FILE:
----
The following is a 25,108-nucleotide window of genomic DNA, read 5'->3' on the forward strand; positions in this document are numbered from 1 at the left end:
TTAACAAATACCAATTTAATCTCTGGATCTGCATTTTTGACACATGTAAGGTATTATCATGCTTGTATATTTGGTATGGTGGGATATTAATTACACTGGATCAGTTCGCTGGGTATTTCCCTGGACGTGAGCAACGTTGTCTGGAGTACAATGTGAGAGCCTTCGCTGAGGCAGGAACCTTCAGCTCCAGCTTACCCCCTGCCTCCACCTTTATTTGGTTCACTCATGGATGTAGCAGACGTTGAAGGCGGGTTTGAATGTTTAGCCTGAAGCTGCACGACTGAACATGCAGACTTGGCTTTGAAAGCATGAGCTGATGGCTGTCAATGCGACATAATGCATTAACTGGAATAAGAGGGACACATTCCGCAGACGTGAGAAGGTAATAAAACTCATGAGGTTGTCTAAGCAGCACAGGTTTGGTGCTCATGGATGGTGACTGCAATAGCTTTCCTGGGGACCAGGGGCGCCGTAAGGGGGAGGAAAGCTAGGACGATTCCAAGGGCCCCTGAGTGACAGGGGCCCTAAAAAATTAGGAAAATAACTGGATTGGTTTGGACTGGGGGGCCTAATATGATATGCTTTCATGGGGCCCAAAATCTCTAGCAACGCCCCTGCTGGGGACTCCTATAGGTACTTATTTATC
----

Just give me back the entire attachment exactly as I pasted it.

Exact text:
The following is a 25,108-nucleotide window of genomic DNA, read 5'->3' on the forward strand; positions in this document are numbered from 1 at the left end:
TTAACAAATACCAATTTAATCTCTGGATCTGCATTTTTGACACATGTAAGGTATTATCATGCTTGTATATTTGGTATGGTGGGATATTAATTACACTGGATCAGTTCGCTGGGTATTTCCCTGGACGTGAGCAACGTTGTCTGGAGTACAATGTGAGAGCCTTCGCTGAGGCAGGAACCTTCAGCTCCAGCTTACCCCCTGCCTCCACCTTTATTTGGTTCACTCATGGATGTAGCAGACGTTGAAGGCGGGTTTGAATGTTTAGCCTGAAGCTGCACGACTGAACATGCAGACTTGGCTTTGAAAGCATGAGCTGATGGCTGTCAATGCGACATAATGCATTAACTGGAATAAGAGGGACACATTCCGCAGACGTGAGAAGGTAATAAAACTCATGAGGTTGTCTAAGCAGCACAGGTTTGGTGCTCATGGATGGTGACTGCAATAGCTTTCCTGGGGACCAGGGGCGCCGTAAGGGGGAGGAAAGCTAGGACGATTCCAAGGGCCCCTGAGTGACAGGGGCCCTAAAAAATTAGGAAAATAACTGGATTGGTTTGGACTGGGGGGCCTAATATGATATGCTTTCATGGGGCCCAAAATCTCTAGCAACGCCCCTGCTGGGGACTCCTATAGGTACTTATTTATC